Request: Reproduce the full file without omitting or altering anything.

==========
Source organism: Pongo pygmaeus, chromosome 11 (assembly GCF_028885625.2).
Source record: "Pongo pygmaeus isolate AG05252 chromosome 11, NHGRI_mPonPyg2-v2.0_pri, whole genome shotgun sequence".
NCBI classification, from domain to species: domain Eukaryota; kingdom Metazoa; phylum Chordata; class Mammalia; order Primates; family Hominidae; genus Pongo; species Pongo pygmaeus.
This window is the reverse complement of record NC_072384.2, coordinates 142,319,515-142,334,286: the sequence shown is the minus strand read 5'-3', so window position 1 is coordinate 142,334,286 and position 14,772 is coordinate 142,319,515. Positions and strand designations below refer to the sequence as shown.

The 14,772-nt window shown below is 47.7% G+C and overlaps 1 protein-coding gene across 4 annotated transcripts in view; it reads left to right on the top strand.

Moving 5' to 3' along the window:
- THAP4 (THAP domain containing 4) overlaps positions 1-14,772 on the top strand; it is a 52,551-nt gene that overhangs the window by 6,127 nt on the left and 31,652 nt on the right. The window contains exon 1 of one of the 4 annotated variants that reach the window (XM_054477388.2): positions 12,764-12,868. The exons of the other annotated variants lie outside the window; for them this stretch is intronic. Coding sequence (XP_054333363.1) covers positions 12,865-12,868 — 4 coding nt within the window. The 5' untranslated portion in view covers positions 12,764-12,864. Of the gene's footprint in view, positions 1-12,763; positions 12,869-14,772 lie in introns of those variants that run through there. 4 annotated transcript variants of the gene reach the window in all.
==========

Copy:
Source organism: Pongo pygmaeus, chromosome 11 (assembly GCF_028885625.2).
Source record: "Pongo pygmaeus isolate AG05252 chromosome 11, NHGRI_mPonPyg2-v2.0_pri, whole genome shotgun sequence".
NCBI classification, from domain to species: domain Eukaryota; kingdom Metazoa; phylum Chordata; class Mammalia; order Primates; family Hominidae; genus Pongo; species Pongo pygmaeus.
This window is the reverse complement of record NC_072384.2, coordinates 142,319,515-142,334,286: the sequence shown is the minus strand read 5'-3', so window position 1 is coordinate 142,334,286 and position 14,772 is coordinate 142,319,515. Positions and strand designations below refer to the sequence as shown.

The 14,772-nt window shown below is 47.7% G+C and overlaps 1 protein-coding gene across 4 annotated transcripts in view; it reads left to right on the top strand.

Moving 5' to 3' along the window:
- THAP4 (THAP domain containing 4) overlaps positions 1-14,772 on the top strand; it is a 52,551-nt gene that overhangs the window by 6,127 nt on the left and 31,652 nt on the right. The window contains exon 1 of one of the 4 annotated variants that reach the window (XM_054477388.2): positions 12,764-12,868. The exons of the other annotated variants lie outside the window; for them this stretch is intronic. Coding sequence (XP_054333363.1) covers positions 12,865-12,868 — 4 coding nt within the window. The 5' untranslated portion in view covers positions 12,764-12,864. Of the gene's footprint in view, positions 1-12,763; positions 12,869-14,772 lie in introns of those variants that run through there. 4 annotated transcript variants of the gene reach the window in all.